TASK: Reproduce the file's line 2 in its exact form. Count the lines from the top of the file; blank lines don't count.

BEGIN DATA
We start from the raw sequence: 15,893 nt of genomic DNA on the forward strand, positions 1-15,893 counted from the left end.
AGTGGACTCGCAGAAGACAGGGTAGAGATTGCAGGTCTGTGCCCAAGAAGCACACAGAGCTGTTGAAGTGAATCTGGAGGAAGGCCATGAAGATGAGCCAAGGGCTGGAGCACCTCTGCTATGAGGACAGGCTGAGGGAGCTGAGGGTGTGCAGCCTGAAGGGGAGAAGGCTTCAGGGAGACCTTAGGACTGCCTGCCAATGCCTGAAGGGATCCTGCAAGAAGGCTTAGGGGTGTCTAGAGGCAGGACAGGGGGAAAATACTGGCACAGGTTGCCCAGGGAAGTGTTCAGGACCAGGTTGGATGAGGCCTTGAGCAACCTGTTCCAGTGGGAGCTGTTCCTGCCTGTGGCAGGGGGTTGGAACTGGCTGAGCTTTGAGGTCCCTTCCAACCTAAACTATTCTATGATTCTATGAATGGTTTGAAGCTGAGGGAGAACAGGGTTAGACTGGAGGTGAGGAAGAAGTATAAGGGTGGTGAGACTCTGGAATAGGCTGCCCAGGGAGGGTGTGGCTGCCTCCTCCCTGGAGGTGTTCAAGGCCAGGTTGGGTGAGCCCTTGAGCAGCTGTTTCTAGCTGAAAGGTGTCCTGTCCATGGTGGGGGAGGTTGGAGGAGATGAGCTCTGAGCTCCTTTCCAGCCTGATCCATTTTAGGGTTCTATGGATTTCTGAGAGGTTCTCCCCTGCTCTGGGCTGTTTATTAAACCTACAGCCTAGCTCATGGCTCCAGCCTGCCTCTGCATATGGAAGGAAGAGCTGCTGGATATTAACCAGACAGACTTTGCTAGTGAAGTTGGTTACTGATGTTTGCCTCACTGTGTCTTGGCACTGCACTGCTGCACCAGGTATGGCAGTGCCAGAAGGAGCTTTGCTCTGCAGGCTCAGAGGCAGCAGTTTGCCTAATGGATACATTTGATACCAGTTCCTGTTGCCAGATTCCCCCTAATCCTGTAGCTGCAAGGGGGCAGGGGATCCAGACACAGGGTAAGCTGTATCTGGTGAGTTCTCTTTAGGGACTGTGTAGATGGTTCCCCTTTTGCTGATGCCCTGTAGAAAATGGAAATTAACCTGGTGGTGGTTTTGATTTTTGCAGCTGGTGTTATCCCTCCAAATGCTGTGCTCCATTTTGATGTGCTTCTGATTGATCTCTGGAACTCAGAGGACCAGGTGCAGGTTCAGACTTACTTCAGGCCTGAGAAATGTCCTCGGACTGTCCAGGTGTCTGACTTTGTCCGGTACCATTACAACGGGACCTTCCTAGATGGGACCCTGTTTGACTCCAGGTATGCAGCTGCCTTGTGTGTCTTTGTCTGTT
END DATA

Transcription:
AGTGGACTCGCAGAAGACAGGGTAGAGATTGCAGGTCTGTGCCCAAGAAGCACACAGAGCTGTTGAAGTGAATCTGGAGGAAGGCCATGAAGATGAGCCAAGGGCTGGAGCACCTCTGCTATGAGGACAGGCTGAGGGAGCTGAGGGTGTGCAGCCTGAAGGGGAGAAGGCTTCAGGGAGACCTTAGGACTGCCTGCCAATGCCTGAAGGGATCCTGCAAGAAGGCTTAGGGGTGTCTAGAGGCAGGACAGGGGGAAAATACTGGCACAGGTTGCCCAGGGAAGTGTTCAGGACCAGGTTGGATGAGGCCTTGAGCAACCTGTTCCAGTGGGAGCTGTTCCTGCCTGTGGCAGGGGGTTGGAACTGGCTGAGCTTTGAGGTCCCTTCCAACCTAAACTATTCTATGATTCTATGAATGGTTTGAAGCTGAGGGAGAACAGGGTTAGACTGGAGGTGAGGAAGAAGTATAAGGGTGGTGAGACTCTGGAATAGGCTGCCCAGGGAGGGTGTGGCTGCCTCCTCCCTGGAGGTGTTCAAGGCCAGGTTGGGTGAGCCCTTGAGCAGCTGTTTCTAGCTGAAAGGTGTCCTGTCCATGGTGGGGGAGGTTGGAGGAGATGAGCTCTGAGCTCCTTTCCAGCCTGATCCATTTTAGGGTTCTATGGATTTCTGAGAGGTTCTCCCCTGCTCTGGGCTGTTTATTAAACCTACAGCCTAGCTCATGGCTCCAGCCTGCCTCTGCATATGGAAGGAAGAGCTGCTGGATATTAACCAGACAGACTTTGCTAGTGAAGTTGGTTACTGATGTTTGCCTCACTGTGTCTTGGCACTGCACTGCTGCACCAGGTATGGCAGTGCCAGAAGGAGCTTTGCTCTGCAGGCTCAGAGGCAGCAGTTTGCCTAATGGATACATTTGATACCAGTTCCTGTTGCCAGATTCCCCCTAATCCTGTAGCTGCAAGGGGGCAGGGGATCCAGACACAGGGTAAGCTGTATCTGGTGAGTTCTCTTTAGGGACTGTGTAGATGGTTCCCCTTTTGCTGATGCCCTGTAGAAAATGGAAATTAACCTGGTGGTGGTTTTGATTTTTGCAGCTGGTGTTATCCCTCCAAATGCTGTGCTCCATTTTGATGTGCTTCTGATTGATCTCTGGAACTCAGAGGACCAGGTGCAGGTTCAGACTTACTTCAGGCCTGAGAAATGTCCTCGGACTGTCCAGGTGTCTGACTTTGTCCGGTACCATTACAACGGGACCTTCCTAGATGGGACCCTGTTTGACTCCAGGTATGCAGCTGCCTTGTGTGTCTTTGTCTGTT